to devote yourself passionately to self-improvement. Greg Searle, who wonan Olympic gold medal in rowing, is often asked whether success was worth the price. He always gives thesame reply: “I never made any sacrifices; I made choices.”Managing pressure is a lot easier if you can focus just on your own excellence. Top sports performers don’tallow themselves to be distracted by the victories or failures of others. They concentrate on what they cancontrol and forget the rest. They rarely let themselves be sidetracked by events outside a competition.World-class golfer Darren Clarke, for example, helped lead the European team to a Ryder Cup victory in2006, six weeks after the death of his beloved wife. Elite performers are masters of compartmentalization.If you want to be a high flier in business, you must be equally inner-focused and self-directed. Consider oneexecutive I’ll call Jack. When he was a young man, wrestling was his passion, and he turned down an offer from Harvard to attend a less-prominent undergraduate school that had a better-ranked wrestling team.Later, after earning his MBA, Jack was recruited by a prestigious investment-banking firm, where heeventually rose up to the rank of executive director. Even then, he wasn’t driven by any need to impressothers. “Don’t think for a minute I’m doing this for the status,” he once told me. “I’m doing it for myself. This isthe stuff I think about in the shower. I’d do it even if I didn’t earn a penny.”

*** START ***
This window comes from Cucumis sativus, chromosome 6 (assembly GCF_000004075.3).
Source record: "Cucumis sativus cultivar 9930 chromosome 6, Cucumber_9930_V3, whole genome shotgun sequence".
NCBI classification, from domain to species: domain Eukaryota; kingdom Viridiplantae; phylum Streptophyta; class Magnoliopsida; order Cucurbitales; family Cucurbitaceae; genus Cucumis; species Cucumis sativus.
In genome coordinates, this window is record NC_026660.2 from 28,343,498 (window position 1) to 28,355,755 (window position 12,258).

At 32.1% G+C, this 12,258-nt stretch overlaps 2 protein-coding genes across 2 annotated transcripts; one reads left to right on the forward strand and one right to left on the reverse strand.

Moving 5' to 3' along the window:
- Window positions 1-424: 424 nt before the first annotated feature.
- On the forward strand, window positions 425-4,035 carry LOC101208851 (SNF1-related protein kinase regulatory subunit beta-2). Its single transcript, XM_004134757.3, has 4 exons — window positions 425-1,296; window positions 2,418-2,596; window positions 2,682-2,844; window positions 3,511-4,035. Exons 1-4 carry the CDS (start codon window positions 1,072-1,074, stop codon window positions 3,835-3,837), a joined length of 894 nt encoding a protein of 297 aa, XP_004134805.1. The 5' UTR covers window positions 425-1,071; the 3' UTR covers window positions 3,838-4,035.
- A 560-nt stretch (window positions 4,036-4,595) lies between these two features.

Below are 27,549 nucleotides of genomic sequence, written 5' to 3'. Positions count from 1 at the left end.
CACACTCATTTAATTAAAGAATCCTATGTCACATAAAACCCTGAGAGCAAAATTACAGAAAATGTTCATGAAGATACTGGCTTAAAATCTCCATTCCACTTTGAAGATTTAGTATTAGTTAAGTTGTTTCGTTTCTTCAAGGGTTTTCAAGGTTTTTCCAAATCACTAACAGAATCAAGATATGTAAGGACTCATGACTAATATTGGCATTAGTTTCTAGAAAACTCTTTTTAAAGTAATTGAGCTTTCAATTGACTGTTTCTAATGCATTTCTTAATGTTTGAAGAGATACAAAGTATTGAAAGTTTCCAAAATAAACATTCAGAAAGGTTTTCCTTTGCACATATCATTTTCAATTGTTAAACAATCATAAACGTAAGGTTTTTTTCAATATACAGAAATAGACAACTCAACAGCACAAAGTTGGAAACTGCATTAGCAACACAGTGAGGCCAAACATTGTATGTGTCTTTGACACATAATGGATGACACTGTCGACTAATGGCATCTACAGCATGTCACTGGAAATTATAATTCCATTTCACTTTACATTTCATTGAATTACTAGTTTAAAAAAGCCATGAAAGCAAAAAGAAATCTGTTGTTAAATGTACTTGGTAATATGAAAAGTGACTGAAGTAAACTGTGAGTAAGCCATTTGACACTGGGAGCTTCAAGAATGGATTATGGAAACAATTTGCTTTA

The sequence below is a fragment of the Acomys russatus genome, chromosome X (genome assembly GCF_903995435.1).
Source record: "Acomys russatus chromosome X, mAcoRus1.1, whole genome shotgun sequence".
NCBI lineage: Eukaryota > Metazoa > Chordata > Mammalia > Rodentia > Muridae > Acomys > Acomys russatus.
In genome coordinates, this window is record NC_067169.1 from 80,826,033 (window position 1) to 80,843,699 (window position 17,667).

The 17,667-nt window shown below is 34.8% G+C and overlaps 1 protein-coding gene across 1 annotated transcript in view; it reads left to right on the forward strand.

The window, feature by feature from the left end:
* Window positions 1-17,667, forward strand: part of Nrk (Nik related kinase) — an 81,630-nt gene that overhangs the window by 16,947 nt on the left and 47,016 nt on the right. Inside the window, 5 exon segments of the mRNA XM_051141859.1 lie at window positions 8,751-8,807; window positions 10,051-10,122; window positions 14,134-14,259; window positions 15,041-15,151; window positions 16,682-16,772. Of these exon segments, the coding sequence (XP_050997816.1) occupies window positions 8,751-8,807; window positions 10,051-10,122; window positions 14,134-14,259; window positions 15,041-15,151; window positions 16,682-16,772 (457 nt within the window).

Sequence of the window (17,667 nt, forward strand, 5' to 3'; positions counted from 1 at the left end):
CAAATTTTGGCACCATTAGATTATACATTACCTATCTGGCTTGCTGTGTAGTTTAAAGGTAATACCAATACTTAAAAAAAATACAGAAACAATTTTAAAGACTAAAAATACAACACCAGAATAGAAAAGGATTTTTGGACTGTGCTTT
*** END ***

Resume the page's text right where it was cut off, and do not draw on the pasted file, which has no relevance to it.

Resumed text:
People who are as self-motivated as Jack or Darren Clarke rarely indulge in self-flagellation. That’s not tosay that elite performers aren’t hard on themselves; they would not have gotten so far without being hard onthemselves. But when things go awry, business and sports superstars dust themselves off and move onAnother thing that helps star performers love the pressure is their ability to switch their involvement in their endeavors on and off. A good way to do this is to have a secondary passion in life. Rower Alison Mowbray,for example, always set time aside to practice the piano, despite her grueling athletic-training schedule. Notonly did she win a silver medal in the Olympics in 2004, but she also became an accomplished pianist in theprocess.For top executives, the adrenaline rush of the job can be so addictive that it’s difficult to break away. Butunless you are able to put the day behind you, as elite athletes can, you’ll inevitably run the risk of burningout. Many leading businesspeople are passionate about their hobbies; Richard Branson is famous for hishot-air balloon adventures, for instance. However, even small diversions such as bridge or the opera can beremarkably powerful in helping executives tune out and reenergize.